Examination of the airframe, flight controls, and propeller assembly revealed no evidence of a precrash failure or malfunction. All components necessary for flight were present at the crash site. Continuity of the flight control system was confirmed for pitch, roll, and yaw.

Examination of the engine assembly revealed no evidence of a precrash failure or malfunction. All cylinders on the left side of the engine had separated during the impact sequence. The crankshaft could not be rotated by hand. All accessory drive gears were in normal position, but could not be confirmed due to impact damage. Valve train continuity could not be confirmed due to cylinder separation. All engine accessories except for the fuel injector distributor valve had separated and were not located. The fuel injector distributor valve remained attached to the engine by one remaining fuel injection line. The spark plugs were removed from all cylinders. Examination of the spark plug electrodes, revealed the color, wear, and deposits were consistent with normal wear. The oil screen was coated with oil, and no metal particles were found on the screen. The oil sump sustained impact damage and oil was found under the engine on the ground.


Post-mortem examination of the pilot and two passengers was conducted by Dr. Francisco Cortes, Institute of Forensic Science, San Juan, Puerto Rico, on December 20, 1995. The cause of death was severe body trauma. Post-mortem studies of specimens from the pilot was performed by the Institute of Forensic Science, San Juan, Puerto Rico. These studies were positive for alcohol 0.02 percent, and was negative for cocaine, and morphine. Post-mortem studies of specimens from the pilot was performed by the Forensic Toxicology Research Section, Federal Aviation Administration, Oklahoma City, Oklahoma. These studies were positive for ethanol, 39.000 mg/dl, detected in muscle secondary to putrefaction. Chlorpheniramine and phenylpropano was detected. No acidic and basic drugs were detected. Post-mortem studies of specimens from the two passengers was performed by the Institute of Forensic Science, San Juan, Puerto Ricco. These studies were positive for alcohol, 0.22 percent and 0.14 percent were present in the blood.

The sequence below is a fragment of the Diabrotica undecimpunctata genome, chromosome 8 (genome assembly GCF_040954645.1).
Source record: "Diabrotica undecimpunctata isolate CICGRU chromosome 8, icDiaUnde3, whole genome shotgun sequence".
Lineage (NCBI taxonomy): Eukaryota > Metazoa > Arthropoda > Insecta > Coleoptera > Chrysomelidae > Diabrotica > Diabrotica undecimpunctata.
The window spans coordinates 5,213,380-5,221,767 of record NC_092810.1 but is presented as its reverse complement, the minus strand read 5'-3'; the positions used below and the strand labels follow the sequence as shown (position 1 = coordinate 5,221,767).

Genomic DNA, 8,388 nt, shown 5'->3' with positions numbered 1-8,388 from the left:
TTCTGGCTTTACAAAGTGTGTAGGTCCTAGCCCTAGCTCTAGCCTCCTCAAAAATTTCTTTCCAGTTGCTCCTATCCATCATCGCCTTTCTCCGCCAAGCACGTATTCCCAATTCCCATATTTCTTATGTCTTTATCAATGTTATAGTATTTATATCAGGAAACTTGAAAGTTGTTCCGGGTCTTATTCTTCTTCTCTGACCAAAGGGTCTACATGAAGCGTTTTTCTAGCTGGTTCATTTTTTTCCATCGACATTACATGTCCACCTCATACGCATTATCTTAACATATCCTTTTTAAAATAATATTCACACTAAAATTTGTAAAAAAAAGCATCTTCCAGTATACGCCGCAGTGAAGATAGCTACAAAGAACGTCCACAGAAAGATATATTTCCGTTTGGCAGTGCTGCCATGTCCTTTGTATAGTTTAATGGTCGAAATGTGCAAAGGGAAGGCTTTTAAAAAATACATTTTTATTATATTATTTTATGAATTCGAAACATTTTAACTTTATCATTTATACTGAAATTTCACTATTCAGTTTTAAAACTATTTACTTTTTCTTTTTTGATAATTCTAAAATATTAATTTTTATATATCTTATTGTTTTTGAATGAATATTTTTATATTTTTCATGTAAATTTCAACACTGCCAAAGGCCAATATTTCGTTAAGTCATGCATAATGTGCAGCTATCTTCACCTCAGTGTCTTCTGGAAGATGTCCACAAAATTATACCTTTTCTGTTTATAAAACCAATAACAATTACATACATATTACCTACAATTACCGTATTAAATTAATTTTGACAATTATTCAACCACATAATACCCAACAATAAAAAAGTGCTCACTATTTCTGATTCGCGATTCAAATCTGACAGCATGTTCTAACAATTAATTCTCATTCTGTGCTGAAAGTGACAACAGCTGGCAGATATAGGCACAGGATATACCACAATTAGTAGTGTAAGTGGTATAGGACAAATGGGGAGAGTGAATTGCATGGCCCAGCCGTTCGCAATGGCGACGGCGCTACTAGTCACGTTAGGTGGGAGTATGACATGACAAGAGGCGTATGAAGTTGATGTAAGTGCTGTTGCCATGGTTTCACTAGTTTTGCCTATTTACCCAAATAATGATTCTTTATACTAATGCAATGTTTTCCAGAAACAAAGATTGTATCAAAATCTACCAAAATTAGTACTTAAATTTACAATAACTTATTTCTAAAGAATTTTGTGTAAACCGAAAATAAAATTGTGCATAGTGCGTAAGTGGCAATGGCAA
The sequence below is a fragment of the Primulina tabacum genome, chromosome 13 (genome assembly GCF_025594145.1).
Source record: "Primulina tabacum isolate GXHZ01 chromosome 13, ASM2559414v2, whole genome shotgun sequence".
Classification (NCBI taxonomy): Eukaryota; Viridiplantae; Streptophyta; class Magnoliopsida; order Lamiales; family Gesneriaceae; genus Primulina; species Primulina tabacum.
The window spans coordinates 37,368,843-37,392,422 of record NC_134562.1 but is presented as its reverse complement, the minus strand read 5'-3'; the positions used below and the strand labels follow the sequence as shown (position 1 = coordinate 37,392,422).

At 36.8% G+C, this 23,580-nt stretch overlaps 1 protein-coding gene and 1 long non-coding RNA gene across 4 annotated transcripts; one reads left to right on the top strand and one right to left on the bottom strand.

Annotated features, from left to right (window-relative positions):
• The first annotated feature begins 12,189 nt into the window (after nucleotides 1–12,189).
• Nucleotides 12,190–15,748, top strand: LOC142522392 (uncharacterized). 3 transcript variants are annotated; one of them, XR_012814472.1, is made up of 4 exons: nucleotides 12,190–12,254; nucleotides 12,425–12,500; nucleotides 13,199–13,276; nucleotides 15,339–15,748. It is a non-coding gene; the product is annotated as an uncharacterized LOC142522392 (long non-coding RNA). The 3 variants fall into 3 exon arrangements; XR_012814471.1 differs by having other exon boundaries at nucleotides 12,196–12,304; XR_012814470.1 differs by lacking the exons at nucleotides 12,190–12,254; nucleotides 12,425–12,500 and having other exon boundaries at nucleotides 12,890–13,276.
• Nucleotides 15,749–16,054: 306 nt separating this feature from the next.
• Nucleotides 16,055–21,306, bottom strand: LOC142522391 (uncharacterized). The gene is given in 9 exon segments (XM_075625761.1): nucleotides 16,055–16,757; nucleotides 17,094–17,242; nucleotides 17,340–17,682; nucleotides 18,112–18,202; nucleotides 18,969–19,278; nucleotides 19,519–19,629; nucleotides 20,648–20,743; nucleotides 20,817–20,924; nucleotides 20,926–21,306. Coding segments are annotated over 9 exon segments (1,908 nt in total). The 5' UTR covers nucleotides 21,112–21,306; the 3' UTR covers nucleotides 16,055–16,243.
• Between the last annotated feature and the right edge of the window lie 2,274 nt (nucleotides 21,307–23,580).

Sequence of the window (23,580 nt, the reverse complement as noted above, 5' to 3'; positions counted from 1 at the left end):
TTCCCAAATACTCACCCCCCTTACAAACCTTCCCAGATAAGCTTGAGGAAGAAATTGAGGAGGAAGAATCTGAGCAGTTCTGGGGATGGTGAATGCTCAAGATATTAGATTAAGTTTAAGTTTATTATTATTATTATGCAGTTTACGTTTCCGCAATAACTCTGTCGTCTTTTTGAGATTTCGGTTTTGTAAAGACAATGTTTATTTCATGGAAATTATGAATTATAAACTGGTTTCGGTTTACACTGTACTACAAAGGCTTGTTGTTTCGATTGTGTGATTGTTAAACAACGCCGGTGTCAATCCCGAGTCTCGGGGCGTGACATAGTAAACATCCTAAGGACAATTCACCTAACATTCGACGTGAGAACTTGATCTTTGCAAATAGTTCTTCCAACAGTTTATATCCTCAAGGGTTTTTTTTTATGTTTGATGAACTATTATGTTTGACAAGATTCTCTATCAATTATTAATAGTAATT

Review of the Airport/Facility Directory for the Southeast United States and Puerto Rico, revealed the Culebra Airport is closed from sunset to sunrise. Official sunset was 1750 and end of twilight was 1814.


The wreckage was released to Police Officer Sandra L. Rivera, Puerto Rico Police Department on December 20, 1995. The aircraft logbooks, pilot logbooks and personal trip logbook was released to Mr. Joaquin Camacho, FAA Caribbean FSDO on December 20, 1995.

Use your browsers 'back' function to return to synopsis
Return to Query Page